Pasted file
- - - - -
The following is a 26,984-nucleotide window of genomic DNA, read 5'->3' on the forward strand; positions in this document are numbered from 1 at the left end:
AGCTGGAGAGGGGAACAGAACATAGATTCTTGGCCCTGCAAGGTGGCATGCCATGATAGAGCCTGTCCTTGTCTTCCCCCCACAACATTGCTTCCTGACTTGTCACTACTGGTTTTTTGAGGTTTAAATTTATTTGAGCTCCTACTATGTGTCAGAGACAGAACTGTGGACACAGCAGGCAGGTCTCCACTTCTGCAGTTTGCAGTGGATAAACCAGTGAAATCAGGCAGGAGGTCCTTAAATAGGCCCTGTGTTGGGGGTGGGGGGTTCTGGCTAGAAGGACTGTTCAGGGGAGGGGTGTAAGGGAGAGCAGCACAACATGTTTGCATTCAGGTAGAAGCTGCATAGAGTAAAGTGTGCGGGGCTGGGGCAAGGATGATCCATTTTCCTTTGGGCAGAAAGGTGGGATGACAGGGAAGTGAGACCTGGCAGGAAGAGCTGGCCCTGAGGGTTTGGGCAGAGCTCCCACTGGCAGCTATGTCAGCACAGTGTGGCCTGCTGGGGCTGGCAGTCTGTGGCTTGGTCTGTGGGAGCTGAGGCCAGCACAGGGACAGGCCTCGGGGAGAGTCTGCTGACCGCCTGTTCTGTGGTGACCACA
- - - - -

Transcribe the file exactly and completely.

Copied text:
The following is a 26,984-nucleotide window of genomic DNA, read 5'->3' on the forward strand; positions in this document are numbered from 1 at the left end:
AGCTGGAGAGGGGAACAGAACATAGATTCTTGGCCCTGCAAGGTGGCATGCCATGATAGAGCCTGTCCTTGTCTTCCCCCCACAACATTGCTTCCTGACTTGTCACTACTGGTTTTTTGAGGTTTAAATTTATTTGAGCTCCTACTATGTGTCAGAGACAGAACTGTGGACACAGCAGGCAGGTCTCCACTTCTGCAGTTTGCAGTGGATAAACCAGTGAAATCAGGCAGGAGGTCCTTAAATAGGCCCTGTGTTGGGGGTGGGGGGTTCTGGCTAGAAGGACTGTTCAGGGGAGGGGTGTAAGGGAGAGCAGCACAACATGTTTGCATTCAGGTAGAAGCTGCATAGAGTAAAGTGTGCGGGGCTGGGGCAAGGATGATCCATTTTCCTTTGGGCAGAAAGGTGGGATGACAGGGAAGTGAGACCTGGCAGGAAGAGCTGGCCCTGAGGGTTTGGGCAGAGCTCCCACTGGCAGCTATGTCAGCACAGTGTGGCCTGCTGGGGCTGGCAGTCTGTGGCTTGGTCTGTGGGAGCTGAGGCCAGCACAGGGACAGGCCTCGGGGAGAGTCTGCTGACCGCCTGTTCTGTGGTGACCACA